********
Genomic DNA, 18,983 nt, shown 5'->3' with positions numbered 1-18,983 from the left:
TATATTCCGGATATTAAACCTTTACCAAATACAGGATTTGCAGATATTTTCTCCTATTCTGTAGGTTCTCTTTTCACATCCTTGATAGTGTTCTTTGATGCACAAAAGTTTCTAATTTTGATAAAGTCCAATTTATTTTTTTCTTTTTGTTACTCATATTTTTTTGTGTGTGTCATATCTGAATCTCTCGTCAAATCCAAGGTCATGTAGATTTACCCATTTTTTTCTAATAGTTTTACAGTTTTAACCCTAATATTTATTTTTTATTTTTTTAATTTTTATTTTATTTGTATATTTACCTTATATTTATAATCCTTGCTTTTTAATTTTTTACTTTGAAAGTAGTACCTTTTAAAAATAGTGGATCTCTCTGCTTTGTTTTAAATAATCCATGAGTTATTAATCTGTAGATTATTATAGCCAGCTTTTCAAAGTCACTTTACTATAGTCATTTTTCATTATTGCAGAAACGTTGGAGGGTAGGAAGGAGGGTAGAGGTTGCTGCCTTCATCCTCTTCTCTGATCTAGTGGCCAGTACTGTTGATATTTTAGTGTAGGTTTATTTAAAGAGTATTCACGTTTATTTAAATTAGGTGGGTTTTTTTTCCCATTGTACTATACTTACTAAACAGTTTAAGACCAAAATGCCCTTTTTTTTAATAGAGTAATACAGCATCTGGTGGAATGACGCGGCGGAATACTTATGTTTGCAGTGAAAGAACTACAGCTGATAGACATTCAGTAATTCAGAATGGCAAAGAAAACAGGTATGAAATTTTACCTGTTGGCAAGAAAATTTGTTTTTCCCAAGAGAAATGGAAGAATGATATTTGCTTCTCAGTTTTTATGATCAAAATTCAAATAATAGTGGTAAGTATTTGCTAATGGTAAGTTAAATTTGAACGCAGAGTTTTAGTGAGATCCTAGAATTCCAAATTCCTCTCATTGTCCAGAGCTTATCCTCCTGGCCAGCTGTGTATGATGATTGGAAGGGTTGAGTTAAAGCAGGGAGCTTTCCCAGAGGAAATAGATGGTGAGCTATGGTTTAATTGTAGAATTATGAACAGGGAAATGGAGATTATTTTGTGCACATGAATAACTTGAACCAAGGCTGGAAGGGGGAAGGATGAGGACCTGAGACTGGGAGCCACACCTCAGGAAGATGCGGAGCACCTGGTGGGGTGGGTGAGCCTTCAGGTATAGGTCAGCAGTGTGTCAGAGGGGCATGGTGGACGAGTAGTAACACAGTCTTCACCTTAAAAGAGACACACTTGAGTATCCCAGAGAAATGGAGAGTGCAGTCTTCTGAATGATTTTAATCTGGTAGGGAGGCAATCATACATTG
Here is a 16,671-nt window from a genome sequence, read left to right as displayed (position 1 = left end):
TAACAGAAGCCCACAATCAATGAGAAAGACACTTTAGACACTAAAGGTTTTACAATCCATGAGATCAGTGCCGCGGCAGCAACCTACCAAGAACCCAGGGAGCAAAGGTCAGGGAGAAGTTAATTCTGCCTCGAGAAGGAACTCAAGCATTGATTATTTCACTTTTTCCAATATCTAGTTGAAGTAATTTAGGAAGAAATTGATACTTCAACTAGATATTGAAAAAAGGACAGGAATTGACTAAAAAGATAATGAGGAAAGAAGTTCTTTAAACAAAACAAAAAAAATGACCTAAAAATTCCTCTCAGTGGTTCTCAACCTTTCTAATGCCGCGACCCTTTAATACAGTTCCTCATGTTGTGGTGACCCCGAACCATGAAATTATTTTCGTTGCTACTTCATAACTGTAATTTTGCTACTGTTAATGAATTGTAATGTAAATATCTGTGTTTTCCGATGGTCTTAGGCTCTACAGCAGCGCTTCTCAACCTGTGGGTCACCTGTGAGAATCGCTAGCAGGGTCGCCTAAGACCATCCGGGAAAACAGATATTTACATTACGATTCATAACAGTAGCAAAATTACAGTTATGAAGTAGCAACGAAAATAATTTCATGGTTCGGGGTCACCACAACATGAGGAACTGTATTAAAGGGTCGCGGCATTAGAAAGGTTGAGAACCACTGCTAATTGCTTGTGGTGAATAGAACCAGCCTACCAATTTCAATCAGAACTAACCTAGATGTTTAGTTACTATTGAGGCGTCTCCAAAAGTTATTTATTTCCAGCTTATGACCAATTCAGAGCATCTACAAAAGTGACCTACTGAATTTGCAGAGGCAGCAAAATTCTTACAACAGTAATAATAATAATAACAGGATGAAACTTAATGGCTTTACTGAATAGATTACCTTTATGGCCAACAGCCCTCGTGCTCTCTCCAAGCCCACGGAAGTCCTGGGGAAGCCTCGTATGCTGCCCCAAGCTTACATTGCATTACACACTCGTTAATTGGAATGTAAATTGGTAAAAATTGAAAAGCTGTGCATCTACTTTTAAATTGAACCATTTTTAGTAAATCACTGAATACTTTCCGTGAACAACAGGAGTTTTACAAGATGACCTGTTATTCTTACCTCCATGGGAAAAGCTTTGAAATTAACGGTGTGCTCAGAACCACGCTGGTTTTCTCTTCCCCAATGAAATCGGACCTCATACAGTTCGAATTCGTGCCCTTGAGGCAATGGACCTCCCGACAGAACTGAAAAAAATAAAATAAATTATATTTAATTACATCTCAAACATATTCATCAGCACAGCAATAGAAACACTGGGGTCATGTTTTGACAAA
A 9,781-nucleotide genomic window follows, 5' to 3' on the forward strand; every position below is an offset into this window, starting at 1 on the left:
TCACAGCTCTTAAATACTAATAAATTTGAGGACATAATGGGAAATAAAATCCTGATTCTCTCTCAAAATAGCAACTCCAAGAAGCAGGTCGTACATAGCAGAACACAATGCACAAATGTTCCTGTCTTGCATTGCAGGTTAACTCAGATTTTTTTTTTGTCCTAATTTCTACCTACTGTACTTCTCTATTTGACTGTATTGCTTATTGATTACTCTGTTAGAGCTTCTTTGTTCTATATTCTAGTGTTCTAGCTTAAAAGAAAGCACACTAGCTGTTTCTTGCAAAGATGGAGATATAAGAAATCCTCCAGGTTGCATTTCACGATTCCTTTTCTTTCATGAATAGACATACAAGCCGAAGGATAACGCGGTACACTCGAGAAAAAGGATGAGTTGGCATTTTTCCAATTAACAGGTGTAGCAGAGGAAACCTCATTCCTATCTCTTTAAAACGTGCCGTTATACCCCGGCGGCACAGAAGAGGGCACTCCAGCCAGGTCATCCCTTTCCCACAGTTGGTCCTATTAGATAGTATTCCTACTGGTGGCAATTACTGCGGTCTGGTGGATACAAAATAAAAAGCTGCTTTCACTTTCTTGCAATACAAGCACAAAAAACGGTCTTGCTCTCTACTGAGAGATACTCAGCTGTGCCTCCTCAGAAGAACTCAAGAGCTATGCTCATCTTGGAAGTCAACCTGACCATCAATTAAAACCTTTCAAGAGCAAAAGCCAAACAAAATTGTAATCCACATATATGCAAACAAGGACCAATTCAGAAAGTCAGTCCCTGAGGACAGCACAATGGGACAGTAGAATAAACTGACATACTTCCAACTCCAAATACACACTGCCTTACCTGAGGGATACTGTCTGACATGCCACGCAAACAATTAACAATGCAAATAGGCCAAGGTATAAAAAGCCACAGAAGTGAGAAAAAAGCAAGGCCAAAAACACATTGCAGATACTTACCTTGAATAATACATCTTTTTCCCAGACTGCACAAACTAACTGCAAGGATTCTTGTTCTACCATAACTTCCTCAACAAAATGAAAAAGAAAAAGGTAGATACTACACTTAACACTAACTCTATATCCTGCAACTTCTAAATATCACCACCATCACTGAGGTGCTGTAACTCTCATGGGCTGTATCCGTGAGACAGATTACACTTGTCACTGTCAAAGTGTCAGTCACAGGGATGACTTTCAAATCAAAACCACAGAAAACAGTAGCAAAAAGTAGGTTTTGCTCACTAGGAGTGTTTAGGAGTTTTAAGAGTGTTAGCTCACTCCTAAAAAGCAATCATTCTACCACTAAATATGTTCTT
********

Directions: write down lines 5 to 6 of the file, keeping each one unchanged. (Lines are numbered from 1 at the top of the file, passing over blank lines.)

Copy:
A 9,781-nucleotide genomic window follows, 5' to 3' on the forward strand; every position below is an offset into this window, starting at 1 on the left:
TCACAGCTCTTAAATACTAATAAATTTGAGGACATAATGGGAAATAAAATCCTGATTCTCTCTCAAAATAGCAACTCCAAGAAGCAGGTCGTACATAGCAGAACACAATGCACAAATGTTCCTGTCTTGCATTGCAGGTTAACTCAGATTTTTTTTTTGTCCTAATTTCTACCTACTGTACTTCTCTATTTGACTGTATTGCTTATTGATTACTCTGTTAGAGCTTCTTTGTTCTATATTCTAGTGTTCTAGCTTAAAAGAAAGCACACTAGCTGTTTCTTGCAAAGATGGAGATATAAGAAATCCTCCAGGTTGCATTTCACGATTCCTTTTCTTTCATGAATAGACATACAAGCCGAAGGATAACGCGGTACACTCGAGAAAAAGGATGAGTTGGCATTTTTCCAATTAACAGGTGTAGCAGAGGAAACCTCATTCCTATCTCTTTAAAACGTGCCGTTATACCCCGGCGGCACAGAAGAGGGCACTCCAGCCAGGTCATCCCTTTCCCACAGTTGGTCCTATTAGATAGTATTCCTACTGGTGGCAATTACTGCGGTCTGGTGGATACAAAATAAAAAGCTGCTTTCACTTTCTTGCAATACAAGCACAAAAAACGGTCTTGCTCTCTACTGAGAGATACTCAGCTGTGCCTCCTCAGAAGAACTCAAGAGCTATGCTCATCTTGGAAGTCAACCTGACCATCAATTAAAACCTTTCAAGAGCAAAAGCCAAACAAAATTGTAATCCACATATATGCAAACAAGGACCAATTCAGAAAGTCAGTCCCTGAGGACAGCACAATGGGACAGTAGAATAAACTGACATACTTCCAACTCCAAATACACACTGCCTTACCTGAGGGATACTGTCTGACATGCCACGCAAACAATTAACAATGCAAATAGGCCAAGGTATAAAAAGCCACAGAAGTGAGAAAAAAGCAAGGCCAAAAACACATTGCAGATACTTACCTTGAATAATACATCTTTTTCCCAGACTGCACAAACTAACTGCAAGGATTCTTGTTCTACCATAACTTCCTCAACAAAATGAAAAAGAAAAAGGTAGATACTACACTTAACACTAACTCTATATCCTGCAACTTCTAAATATCACCACCATCACTGAGGTGCTGTAACTCTCATGGGCTGTATCCGTGAGACAGATTACACTTGTCACTGTCAAAGTGTCAGTCACAGGGATGACTTTCAAATCAAAACCACAGAAAACAGTAGCAAAAAGTAGGTTTTGCTCACTAGGAGTGTTTAGGAGTTTTAAGAGTGTTAGCTCACTCCTAAAAAGCAATCATTCTACCACTAAATATGTTCTT